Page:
Dementia care in England

If you are concerned that you or a friend or relative has dementia, it's important that you talk to your GP.

Too often, dementia goes undiagnosed. Symptoms can be mistaken as a natural part of ageing, and many people are left confused and upset about being left in the dark.

Dementia can't be cured, but early detection can slow down symptoms. With the right support, people with dementia can lead active and fulfilled lives. This is why diagnosis is so important.

At the moment, only half of the 670,000 people estimated to be living with dementia in England receive a formal diagnosis. In 2012 the Prime Minister launched the Dementia Challenge to drive improvements in health and care, create dementia friendly communities and improve dementia research.

Knowing where to turn is an important part of improving care. Two thirds of people are worried about either themselves or someone they know developing dementia. If you have concerns about someone, please feel free to explore these pages, which are filled with information about the condition, its symptoms and the support available for patients and carers.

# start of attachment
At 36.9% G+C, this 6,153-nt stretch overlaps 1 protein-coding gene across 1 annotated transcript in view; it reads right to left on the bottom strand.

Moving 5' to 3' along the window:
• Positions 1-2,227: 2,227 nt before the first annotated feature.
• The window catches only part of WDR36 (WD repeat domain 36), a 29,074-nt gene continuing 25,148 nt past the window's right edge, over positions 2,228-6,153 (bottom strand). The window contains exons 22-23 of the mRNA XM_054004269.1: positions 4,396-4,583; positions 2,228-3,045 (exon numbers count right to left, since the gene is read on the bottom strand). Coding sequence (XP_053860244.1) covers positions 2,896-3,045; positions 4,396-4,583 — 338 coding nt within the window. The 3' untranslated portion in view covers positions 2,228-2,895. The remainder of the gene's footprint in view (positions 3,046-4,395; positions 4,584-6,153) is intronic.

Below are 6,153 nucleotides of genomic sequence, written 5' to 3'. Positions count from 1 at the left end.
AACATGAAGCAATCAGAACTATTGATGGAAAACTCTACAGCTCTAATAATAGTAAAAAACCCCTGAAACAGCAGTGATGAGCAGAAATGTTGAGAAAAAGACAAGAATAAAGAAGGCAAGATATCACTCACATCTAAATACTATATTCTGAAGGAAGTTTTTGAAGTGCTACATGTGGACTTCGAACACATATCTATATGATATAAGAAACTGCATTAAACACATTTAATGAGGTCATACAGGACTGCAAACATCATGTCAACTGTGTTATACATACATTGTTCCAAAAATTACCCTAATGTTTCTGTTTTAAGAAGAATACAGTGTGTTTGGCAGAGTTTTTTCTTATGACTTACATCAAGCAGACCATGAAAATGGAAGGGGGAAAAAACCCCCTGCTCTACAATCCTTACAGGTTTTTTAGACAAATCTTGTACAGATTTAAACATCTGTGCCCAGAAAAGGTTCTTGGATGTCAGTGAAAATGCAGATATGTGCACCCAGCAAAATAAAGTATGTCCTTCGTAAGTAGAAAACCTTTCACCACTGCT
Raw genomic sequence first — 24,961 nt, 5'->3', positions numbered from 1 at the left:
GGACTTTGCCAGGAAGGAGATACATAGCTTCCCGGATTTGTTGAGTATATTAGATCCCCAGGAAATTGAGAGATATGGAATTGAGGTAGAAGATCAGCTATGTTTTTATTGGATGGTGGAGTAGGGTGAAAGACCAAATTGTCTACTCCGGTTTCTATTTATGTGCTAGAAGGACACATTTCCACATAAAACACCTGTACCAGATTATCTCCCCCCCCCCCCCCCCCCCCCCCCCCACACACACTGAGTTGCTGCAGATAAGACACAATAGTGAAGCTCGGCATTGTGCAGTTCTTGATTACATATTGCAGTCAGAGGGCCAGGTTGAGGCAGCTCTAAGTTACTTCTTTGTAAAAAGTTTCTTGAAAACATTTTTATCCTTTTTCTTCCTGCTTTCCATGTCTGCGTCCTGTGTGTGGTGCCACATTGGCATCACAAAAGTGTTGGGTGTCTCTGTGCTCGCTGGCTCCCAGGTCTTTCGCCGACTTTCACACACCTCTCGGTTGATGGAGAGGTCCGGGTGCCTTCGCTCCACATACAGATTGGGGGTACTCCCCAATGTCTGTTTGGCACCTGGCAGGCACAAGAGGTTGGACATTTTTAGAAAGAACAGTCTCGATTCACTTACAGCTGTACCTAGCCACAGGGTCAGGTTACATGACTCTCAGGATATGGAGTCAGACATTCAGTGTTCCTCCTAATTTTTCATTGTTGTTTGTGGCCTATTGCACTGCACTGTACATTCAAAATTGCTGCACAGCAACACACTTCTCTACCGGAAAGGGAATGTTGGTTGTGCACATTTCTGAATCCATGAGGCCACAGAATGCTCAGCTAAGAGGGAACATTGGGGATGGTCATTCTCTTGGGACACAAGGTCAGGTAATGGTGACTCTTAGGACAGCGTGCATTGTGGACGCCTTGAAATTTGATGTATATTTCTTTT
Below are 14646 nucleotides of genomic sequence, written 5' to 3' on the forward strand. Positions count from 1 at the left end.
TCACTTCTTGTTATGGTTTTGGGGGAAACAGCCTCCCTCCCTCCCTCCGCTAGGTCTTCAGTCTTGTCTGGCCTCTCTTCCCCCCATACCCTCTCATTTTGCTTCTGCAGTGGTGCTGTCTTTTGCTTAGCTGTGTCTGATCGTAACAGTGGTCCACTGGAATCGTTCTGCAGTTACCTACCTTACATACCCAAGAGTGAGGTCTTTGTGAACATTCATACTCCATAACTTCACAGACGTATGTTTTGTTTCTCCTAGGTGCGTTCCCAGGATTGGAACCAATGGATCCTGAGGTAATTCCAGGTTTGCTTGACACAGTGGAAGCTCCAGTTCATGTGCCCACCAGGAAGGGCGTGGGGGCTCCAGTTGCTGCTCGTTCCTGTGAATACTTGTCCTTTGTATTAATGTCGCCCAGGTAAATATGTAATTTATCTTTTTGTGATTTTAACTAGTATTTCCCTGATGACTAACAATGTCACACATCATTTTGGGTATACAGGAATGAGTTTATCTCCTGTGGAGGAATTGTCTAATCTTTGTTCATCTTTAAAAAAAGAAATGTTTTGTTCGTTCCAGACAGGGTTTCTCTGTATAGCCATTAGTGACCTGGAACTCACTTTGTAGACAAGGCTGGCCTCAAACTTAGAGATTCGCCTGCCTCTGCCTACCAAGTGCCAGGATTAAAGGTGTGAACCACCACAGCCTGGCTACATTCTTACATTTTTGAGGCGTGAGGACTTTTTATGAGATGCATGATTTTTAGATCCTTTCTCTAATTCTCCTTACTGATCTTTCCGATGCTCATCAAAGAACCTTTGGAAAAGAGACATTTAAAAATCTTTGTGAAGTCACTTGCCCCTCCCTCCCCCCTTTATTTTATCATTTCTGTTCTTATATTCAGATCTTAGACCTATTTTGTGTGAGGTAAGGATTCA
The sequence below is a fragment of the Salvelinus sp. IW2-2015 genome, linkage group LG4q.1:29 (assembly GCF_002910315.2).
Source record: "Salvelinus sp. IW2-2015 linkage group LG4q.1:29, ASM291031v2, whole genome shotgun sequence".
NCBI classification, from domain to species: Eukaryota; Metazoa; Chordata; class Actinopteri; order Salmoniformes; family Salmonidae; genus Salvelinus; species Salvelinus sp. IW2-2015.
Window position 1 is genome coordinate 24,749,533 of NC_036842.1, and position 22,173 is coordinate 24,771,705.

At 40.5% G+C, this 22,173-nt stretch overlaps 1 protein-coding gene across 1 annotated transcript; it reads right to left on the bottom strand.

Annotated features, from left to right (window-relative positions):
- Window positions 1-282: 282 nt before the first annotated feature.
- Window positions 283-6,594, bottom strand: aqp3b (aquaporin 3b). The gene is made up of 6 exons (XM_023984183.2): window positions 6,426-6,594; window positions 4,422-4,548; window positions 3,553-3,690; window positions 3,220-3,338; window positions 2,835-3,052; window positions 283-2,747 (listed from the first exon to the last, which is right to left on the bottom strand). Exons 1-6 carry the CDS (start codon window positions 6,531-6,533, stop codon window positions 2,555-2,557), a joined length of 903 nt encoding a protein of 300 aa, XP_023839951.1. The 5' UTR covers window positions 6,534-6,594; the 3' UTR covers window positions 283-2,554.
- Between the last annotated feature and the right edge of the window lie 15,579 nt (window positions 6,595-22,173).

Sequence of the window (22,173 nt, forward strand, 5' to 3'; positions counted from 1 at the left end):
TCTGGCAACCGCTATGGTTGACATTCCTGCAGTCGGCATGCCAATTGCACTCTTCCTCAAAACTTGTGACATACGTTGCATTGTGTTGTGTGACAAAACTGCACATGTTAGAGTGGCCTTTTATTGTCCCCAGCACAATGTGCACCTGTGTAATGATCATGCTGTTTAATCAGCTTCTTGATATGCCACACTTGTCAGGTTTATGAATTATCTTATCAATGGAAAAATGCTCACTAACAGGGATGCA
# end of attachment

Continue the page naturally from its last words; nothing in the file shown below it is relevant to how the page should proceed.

What is Dementia?

Dementia describes different disorders that trigger a loss of brain function, the most common being Alzheimer's. These conditions are progressive and eventually severe. There is no cure, and dementia is ultimately terminal.

Symptoms include memory loss, confusion and problems with speech and understanding.

To read more on the types, symptoms and stage of dementia, view these pages.

What is dementia?
Recognising the signs of dementia
Alzheimer's disease stages 
How is dementia diagnosed? 
Resources for dementia


There are an estimated 670,000 people in England with dementia and numbers are expected to double within 30 years. One in three people over 65 will die with dementia.

The condition is one of the main causes of disability, ahead of cancer, cardiovascular disease and stroke. As a country we spend much less on dementia than on these other conditions.

It is estimated that dementia costs England £19 billion a year. Without the commitment of unpaid carers such as family and friends, it would be much more. Unpaid care is estimated to save the economy £11 billion a year.

We use cookies to improve your experience of using this website. how we use cookies